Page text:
Tribal Government Business Law Session 4 - Internet Gaming
2.75 General, including 0.0 Ethics Credits | WSBA AV CLE Activity #375657
This fourth session will focus on the history of Internet gaming, the laws that are involved, proposals to change federal law and the technology, intellectual property, security and business issues that arise in Internet gaming.
Credits: 2.75 General, including 0.0 Ethics | WSBA AV CLE Activity #375657
Lael Echohawk; Ehren Richardson; Scott Warner
Indian tribes have enjoyed a significant measure of success in the area of casino gaming. Today, Indian gaming is a $27 billion dollar a year industry. Indian gaming facilities are operated by 237 tribes in 28 states and employ over 600,000 people. Since the enactment of the Indian Gaming Regulatory Act in 1988, Tribes have borrowed and invested billions of dollars in land, gaming facilities, hotels, entertainment venues and convention facilities. The combined gross revenue from all of those facilities exceeds $30 billion dollars annually. It is estimated that the tribes engaged in gaming generate about $9 billion annually in federal tax payments and savings on federal social safety net programs and services and another $2.4 billion in state taxes and revenue sharing payments.
In recent years there has been a surge of interest in Internet gaming around the world. Gambling on the Internet is now legal in over 80 countries and generates over $30 billion a year in revenues, including about $6 billion from the United States, in spite of the limitations on such activity under the Unlawful Internet Gaming Enforcement Act (UIGEA) 31 U.S.C. §§ 5361 et seq. During 2011, the U.S. Department of Justice issued an opinion interpreting the scope of the Wire Act (18 U.S.C. § 1084) and UIGEA which concluded that the Wire Act only applies to sports betting that is illegal under state law. The opinion had the effect of eliminating one of the primary barriers to intrastate Internet gaming. As a result several states have either initiated Internet gaming or are in the process of doing so and the manufacturers of gaming devices and technology have begun to make a major investment in the hardware and software necessary for Internet gaming in the United States. In February of this year, Nevada and Delaware entered into an agreement to facilitate interstate Internet gaming. Meanwhile financial institutions have been reluctant to process online gaming payments which may be the cause for lower than expected gaming revenue in New Jersey.
For the last five years the Congress has considered various legislative proposals to regulate Internet gaming. The Indian Gaming Regulatory Act requires all tribal gaming to take place on Indian lands, which is generally understood to mean that tribes have little or no access to Internet gaming. It seems clear that the investment tribes have made in gaming facilities could be at risk if the gaming market moves toward Internet based gaming. It also seems clear that changes will need to be made in federal law for interstate gaming to become possible in the U.S.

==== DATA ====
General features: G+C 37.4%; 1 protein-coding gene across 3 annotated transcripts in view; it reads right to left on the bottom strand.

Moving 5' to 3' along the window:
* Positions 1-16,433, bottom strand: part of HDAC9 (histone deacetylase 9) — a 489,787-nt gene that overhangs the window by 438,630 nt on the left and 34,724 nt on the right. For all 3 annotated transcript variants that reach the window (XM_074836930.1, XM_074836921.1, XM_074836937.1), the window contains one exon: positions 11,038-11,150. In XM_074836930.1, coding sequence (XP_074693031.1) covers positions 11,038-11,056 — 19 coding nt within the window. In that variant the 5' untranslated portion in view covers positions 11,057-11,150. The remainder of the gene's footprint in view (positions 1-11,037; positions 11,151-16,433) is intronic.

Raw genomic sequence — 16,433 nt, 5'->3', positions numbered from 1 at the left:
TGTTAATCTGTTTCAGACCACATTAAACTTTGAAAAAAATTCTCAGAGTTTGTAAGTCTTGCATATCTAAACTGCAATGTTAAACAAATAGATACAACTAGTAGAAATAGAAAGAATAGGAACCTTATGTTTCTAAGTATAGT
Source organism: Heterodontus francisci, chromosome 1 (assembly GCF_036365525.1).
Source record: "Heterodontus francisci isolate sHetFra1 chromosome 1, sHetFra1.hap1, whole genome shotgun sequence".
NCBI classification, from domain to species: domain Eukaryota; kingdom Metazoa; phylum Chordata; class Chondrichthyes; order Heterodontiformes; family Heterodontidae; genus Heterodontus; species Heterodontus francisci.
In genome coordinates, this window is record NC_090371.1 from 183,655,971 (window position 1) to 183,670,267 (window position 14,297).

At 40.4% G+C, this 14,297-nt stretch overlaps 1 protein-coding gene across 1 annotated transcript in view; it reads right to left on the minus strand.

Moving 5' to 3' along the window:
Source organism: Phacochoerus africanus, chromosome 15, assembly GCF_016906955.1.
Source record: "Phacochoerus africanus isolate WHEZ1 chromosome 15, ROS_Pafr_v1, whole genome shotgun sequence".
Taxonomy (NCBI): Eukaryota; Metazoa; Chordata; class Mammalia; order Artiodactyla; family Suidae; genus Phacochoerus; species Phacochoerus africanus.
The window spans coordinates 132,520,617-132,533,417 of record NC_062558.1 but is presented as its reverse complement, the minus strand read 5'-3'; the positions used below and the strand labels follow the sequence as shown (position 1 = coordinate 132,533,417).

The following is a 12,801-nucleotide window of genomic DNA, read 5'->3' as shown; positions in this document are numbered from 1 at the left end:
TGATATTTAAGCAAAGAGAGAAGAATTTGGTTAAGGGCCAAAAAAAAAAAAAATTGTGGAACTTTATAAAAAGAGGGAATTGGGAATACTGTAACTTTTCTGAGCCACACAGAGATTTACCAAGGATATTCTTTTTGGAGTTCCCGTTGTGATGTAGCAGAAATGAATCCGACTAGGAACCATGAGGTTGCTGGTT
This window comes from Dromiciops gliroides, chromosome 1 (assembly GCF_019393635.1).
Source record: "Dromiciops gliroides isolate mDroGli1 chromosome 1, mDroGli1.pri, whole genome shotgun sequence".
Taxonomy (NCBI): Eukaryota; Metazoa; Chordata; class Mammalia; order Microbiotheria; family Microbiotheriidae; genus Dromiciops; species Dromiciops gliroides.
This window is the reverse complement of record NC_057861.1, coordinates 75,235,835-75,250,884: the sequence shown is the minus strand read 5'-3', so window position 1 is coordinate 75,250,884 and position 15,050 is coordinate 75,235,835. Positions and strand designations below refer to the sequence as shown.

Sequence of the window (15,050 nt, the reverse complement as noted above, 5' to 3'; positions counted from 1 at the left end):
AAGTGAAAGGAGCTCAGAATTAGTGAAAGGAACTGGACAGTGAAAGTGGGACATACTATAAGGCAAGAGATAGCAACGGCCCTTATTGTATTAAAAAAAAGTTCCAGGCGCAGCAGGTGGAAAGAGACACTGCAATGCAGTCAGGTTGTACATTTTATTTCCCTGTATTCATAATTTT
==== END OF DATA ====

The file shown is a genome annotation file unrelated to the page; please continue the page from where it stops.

This session will focus on the history of Internet gaming, the laws that are involved, proposals to change federal law and the technology, intellectual property, security and business issues that arise in Internet gaming
Introduction - Eric Eberhard - Seattle University School of Law
Part 1 - Internet Gaming: Peril and Promise in Cyberspace - Overview of the History and Legal Framework for Internet Gaming on Indian Lands Lael Echohawk - Garvey Schubert Barer, Seattle, WA
Part 2 - Internet Gaming: Peril and Promise in Cyberspace - Developments the States, Federal Legislative Proposals and the Emerging Technology - Lael Echohawk; Ehren Richardson, Joseph Eve, Vancouver, British Columbia; Scott Warner, Garvey Schubert Barer, Seattle, Washington
Lael Echo-Hawk is Of Counsel to Garvey Schubert Barer in the Seattle office. Prior to joining the firm she served as the Counselor to the Chair of the National Indian Gaming Commission, the Legislative Counsel to the Native American Contractors Association, and as an attorney working in the Reservation Attorney's Office at the Tulalip Tribes where she had substantial responsibility for the Tribe's gaming operations and related businesses. She is a past President of the National Native American Bar Association and the Northwest Indian Bar Association. She is a guest lecturer at the Seattle University School of Law and has been recognized as a Rising Star: Young Women Who Make a Difference. She is a citizen of the Pawnee Nation of Oklahoma.
Ehren Richardson is an Internet Gaming and Marketing Consultant at the Joseph Eve CPA firm. He provides gaming technology and consulting to the casino industry, Internet gaming operators, and casino equipment manufacturers among others. He introduced the industry to the first browser-based casino and poker software in the 1990's and partnered with SEGA gaming to introduce the first virtual horse racing device for casinos. He helped launch online poker gaming in Canada and has helped to launch mobile applications for fantasy sports.
Scott Warner is a partner in the Seattle office of Garvey Schubert Barer with extensive experience in the technology sector, business transactions, intellectual property, e-commerce, privacy and data security, web hosting, content development and clearance and domain disputes. He has been recognized as a Super Lawyer by Washington Law & Politics magazine and as one of Washington's Most Amazing Lawyers by Washington CEO Magazine.
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